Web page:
Concrete and its devastating impact on the environment

Concrete and its devastating impact on the environment

When people consider what is the most consumed product on earth, few would consider concrete. In fact, concrete is the second most consumed product on Earth, second to water1. It is used as the foundation for most of our modern building infrastructure – houses, tower blocks, roads and bridges. As a material, it is cheap to produce, incredibly strong and very versatile. In the world today, concrete is used in 80% of modern construction.

However, the use of this versatile material has a big impact on the environment. The environmental toll is a result of its production. During concrete production, carbon dioxide is produced as a result of burning fossil fuels to produce the heat needed for the cement producing process and also from the thermal decomposition of calcium carbonate in the process of producing cement clinker. As a result, it is thought that concrete production is responsible for approximately 8% of all the worlds’ carbon dioxide emissions2.

As part of moving forward to a more sustainable way of living, one of the biggest challenges we face is finding an alternative to this sturdy, inexpensive material that modern day society relies upon.

In recent years, a number of studies have looked into what alternatives are available and also how the current concrete production process can be improved to produce less CO2. These include reducing the amount of binder, as disclosed in this US patent application US 2022/017419, or substituting some of the concrete with more environmentally friendly additives such as agricultural waste products, as disclosed in this Chinese patent application CN 104478361. Other alternatives include utilising co-products or by-products of cement as partial replacements of cement, as disclosed in US 2012/111236, and recycling discarded water that is used in the concrete production process3, such as in CN 211513726. However, there is still a lot more work that needs to be done to improve the process and, ideally, identify a replacement material that is as versatile and hard-wearing as concrete.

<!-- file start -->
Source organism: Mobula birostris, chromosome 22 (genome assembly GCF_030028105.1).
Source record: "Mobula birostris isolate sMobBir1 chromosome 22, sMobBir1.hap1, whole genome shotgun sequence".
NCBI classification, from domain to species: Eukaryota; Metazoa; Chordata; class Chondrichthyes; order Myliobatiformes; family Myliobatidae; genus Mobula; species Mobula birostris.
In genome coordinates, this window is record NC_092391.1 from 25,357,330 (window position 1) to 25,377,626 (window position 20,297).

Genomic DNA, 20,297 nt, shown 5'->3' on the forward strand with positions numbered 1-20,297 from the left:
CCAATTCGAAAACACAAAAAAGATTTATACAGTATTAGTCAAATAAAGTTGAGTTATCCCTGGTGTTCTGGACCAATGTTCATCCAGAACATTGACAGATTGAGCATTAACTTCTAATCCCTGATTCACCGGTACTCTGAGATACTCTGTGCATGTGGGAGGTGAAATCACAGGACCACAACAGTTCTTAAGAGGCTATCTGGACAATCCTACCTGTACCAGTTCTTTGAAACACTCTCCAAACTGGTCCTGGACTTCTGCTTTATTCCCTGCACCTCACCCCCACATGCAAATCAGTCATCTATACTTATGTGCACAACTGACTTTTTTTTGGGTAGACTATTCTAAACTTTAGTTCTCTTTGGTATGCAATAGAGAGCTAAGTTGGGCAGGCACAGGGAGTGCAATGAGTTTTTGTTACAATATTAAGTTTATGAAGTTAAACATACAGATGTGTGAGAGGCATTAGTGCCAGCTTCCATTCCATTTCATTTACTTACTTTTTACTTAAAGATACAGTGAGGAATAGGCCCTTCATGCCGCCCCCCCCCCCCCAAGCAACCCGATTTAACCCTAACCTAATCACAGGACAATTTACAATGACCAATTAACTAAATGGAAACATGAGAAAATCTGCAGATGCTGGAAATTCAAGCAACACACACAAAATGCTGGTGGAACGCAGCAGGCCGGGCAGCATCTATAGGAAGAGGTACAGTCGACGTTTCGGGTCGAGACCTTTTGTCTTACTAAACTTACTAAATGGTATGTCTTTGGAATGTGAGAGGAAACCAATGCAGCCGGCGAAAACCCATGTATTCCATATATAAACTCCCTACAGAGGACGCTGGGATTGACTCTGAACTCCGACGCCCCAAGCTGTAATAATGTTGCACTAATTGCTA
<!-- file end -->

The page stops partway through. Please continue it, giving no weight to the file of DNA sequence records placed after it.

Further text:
Intellectual Property offices around the world realise the need to encourage the innovation of new products and processes related to clean technology, as well the need for improvements to current materials and methods of production, including concrete production. A number patent offices around the world have launched schemes which allow applicants who file patent applications directed to green technology, or environmental improvements to current processes, to request fast-tracked prosecution.

If you would like further advice on how to patent your technology, please contact Lucy O’Brien (


1 Makul, N., “Advanced smart concrete – A review of current progress, benefits and challenges”, Journal of Cleaner Production, ISSN: 0959-6526, Vol: 274, Article Number: 122899 (2020).

2 Ellis, L. D., Badel, A. F., Chiang, M. L., Park, R. J.-Y. & Chiang, Y.-M., “Toward electrochemical synthesis of cement—An electrolyzer-based process for decarbonating CaCO3 while producing useful gas streams”; Proc. Natl Acad. Sci. USA, Vol: 117, Page; 12584–12591 (2020).

3 De Brito, J., Kurda, R., “The past and future of sustainable concrete: A critical review and new strategies on cement-based materials”, Journal of Cleaner Production, ISSN: 0959-6526, Vol: 281, Article Number: 123558 (2021).

Category: Latest Insights | Author: Lucy O'Brien, Marianne Privett | Published: | Read more